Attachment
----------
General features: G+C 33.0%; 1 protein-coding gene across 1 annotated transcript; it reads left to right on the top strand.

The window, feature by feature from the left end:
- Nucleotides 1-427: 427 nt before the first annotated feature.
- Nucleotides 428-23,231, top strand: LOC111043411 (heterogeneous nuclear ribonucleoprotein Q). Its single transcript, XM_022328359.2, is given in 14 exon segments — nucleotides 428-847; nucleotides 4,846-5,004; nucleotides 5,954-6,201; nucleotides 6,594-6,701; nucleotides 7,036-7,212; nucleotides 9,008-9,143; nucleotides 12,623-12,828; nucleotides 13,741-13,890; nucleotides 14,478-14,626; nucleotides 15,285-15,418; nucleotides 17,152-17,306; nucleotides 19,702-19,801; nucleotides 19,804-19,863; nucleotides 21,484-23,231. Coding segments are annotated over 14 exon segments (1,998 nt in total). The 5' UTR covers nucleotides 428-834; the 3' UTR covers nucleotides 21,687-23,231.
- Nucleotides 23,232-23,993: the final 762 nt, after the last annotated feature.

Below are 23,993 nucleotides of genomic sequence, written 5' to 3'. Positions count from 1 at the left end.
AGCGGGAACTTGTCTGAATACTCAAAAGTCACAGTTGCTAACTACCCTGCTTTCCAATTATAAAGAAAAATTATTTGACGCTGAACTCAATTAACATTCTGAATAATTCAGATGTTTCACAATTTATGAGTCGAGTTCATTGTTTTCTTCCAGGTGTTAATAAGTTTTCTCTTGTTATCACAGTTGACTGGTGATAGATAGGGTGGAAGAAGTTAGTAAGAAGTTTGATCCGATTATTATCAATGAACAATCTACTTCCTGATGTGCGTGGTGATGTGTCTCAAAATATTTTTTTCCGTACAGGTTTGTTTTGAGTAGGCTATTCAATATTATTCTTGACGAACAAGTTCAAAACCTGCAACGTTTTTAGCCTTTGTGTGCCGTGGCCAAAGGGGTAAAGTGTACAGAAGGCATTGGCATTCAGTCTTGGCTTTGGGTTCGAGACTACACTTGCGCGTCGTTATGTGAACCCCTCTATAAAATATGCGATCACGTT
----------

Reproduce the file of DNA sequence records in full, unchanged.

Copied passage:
General features: G+C 33.0%; 1 protein-coding gene across 1 annotated transcript; it reads left to right on the top strand.

The window, feature by feature from the left end:
- Nucleotides 1-427: 427 nt before the first annotated feature.
- Nucleotides 428-23,231, top strand: LOC111043411 (heterogeneous nuclear ribonucleoprotein Q). Its single transcript, XM_022328359.2, is given in 14 exon segments — nucleotides 428-847; nucleotides 4,846-5,004; nucleotides 5,954-6,201; nucleotides 6,594-6,701; nucleotides 7,036-7,212; nucleotides 9,008-9,143; nucleotides 12,623-12,828; nucleotides 13,741-13,890; nucleotides 14,478-14,626; nucleotides 15,285-15,418; nucleotides 17,152-17,306; nucleotides 19,702-19,801; nucleotides 19,804-19,863; nucleotides 21,484-23,231. Coding segments are annotated over 14 exon segments (1,998 nt in total). The 5' UTR covers nucleotides 428-834; the 3' UTR covers nucleotides 21,687-23,231.
- Nucleotides 23,232-23,993: the final 762 nt, after the last annotated feature.

Below are 23,993 nucleotides of genomic sequence, written 5' to 3'. Positions count from 1 at the left end.
AGCGGGAACTTGTCTGAATACTCAAAAGTCACAGTTGCTAACTACCCTGCTTTCCAATTATAAAGAAAAATTATTTGACGCTGAACTCAATTAACATTCTGAATAATTCAGATGTTTCACAATTTATGAGTCGAGTTCATTGTTTTCTTCCAGGTGTTAATAAGTTTTCTCTTGTTATCACAGTTGACTGGTGATAGATAGGGTGGAAGAAGTTAGTAAGAAGTTTGATCCGATTATTATCAATGAACAATCTACTTCCTGATGTGCGTGGTGATGTGTCTCAAAATATTTTTTTCCGTACAGGTTTGTTTTGAGTAGGCTATTCAATATTATTCTTGACGAACAAGTTCAAAACCTGCAACGTTTTTAGCCTTTGTGTGCCGTGGCCAAAGGGGTAAAGTGTACAGAAGGCATTGGCATTCAGTCTTGGCTTTGGGTTCGAGACTACACTTGCGCGTCGTTATGTGAACCCCTCTATAAAATATGCGATCACGTT